Mike Schenk, chief economist for the Credit Union National Association, said he didn’t have extensive data on what the credit unions were doing. However, when he called several credit unions, he found that “most of them no longer charge these fees”. The association has long advocated lifting the transaction cap as being best for depositors, he said, and many credit unions are routinely waiving the fees anyway.
Even so, some credit unions, including Alliant and PenFed, still quote the old federal six-withdrawal limit on their websites. “If I exceed these limits, my account will be subject to an excessive transaction fee and may be closed,” says the PenFed General Savings Disclosure.
Eliminating transaction caps can transform consumer behavior, said Simon Zhen, senior research analyst at MyBankTracker.com. Savings accounts typically offer higher interest rates than checking accounts because they are designed to keep money there and grow. If the distinction between a savings account and a checking account is removed, consumers may have less reason to use checking accounts and banks may have less incentive to offer better savings account interest rates.
“If you lift the limit, what is the difference between a savings account and a checking account?” Mr. Zhen asked.
Here are some questions and answers about savings account fees:
How can I avoid excessive withdrawal fees?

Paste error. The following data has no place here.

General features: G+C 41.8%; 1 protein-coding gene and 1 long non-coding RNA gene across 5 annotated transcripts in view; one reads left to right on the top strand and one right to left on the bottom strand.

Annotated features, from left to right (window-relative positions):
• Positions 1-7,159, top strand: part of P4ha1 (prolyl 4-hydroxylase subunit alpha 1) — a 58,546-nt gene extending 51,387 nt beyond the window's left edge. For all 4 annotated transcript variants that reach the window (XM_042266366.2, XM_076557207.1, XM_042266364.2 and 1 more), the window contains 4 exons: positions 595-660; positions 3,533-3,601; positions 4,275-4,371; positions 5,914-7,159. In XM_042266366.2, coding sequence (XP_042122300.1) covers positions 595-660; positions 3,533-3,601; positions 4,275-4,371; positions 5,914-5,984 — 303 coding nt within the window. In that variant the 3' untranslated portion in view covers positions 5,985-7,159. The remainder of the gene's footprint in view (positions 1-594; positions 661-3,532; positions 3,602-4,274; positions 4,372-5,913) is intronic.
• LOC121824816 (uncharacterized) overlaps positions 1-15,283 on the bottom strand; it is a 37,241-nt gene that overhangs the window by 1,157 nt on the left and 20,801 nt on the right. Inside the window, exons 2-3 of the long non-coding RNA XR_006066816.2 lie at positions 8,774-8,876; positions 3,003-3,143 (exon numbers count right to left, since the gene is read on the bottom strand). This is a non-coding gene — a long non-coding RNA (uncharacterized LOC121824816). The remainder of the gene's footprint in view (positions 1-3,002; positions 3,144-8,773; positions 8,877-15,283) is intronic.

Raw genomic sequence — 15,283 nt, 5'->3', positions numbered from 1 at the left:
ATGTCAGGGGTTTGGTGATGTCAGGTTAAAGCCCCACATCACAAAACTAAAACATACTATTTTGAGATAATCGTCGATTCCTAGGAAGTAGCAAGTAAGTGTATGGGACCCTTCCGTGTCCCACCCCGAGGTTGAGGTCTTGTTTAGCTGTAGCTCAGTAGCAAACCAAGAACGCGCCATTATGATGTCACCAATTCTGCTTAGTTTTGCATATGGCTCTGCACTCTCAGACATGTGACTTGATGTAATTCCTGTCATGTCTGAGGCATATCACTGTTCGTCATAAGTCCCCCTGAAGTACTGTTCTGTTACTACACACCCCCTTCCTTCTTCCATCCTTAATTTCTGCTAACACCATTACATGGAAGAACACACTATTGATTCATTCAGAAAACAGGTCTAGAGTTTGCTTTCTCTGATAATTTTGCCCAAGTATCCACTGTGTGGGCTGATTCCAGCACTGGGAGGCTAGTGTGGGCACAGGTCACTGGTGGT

Set up text or email notifications to notify you when you approach your account limit. You can also use a line of credit instead of linking your checking account to your savings account to cover overdrafts and reduce unnecessary transfers.
Savings withdrawal limits also apply to the number of transactions, not the amount. If you know you need cash out of your savings account, consider one or two larger payouts instead of several smaller ones, said Greg McBride, a financial analyst at Bankrate.com. (Regardless, some accounts may limit the total amount of cash that can be withdrawn or transferred in a single transaction.)
What are the current savings account interest rates?
Even on “high yield” accounts at online banks, which usually pay higher interest rates because they don’t have to maintain a branch network, the annual percentage returns are 0.40 or 0.50 percent – well below those that these accounts normally have have paid for a year. Still, this is better than the average savings account rate of 0.14 percent, according to DepositRates.
What if I need to withdraw funds that are beyond my account’s transaction limit?
Contact your bank to discuss your situation and request a waiver of the fee, McBride said. Banks are likely to be flexible given the ongoing economic impact of the pandemic.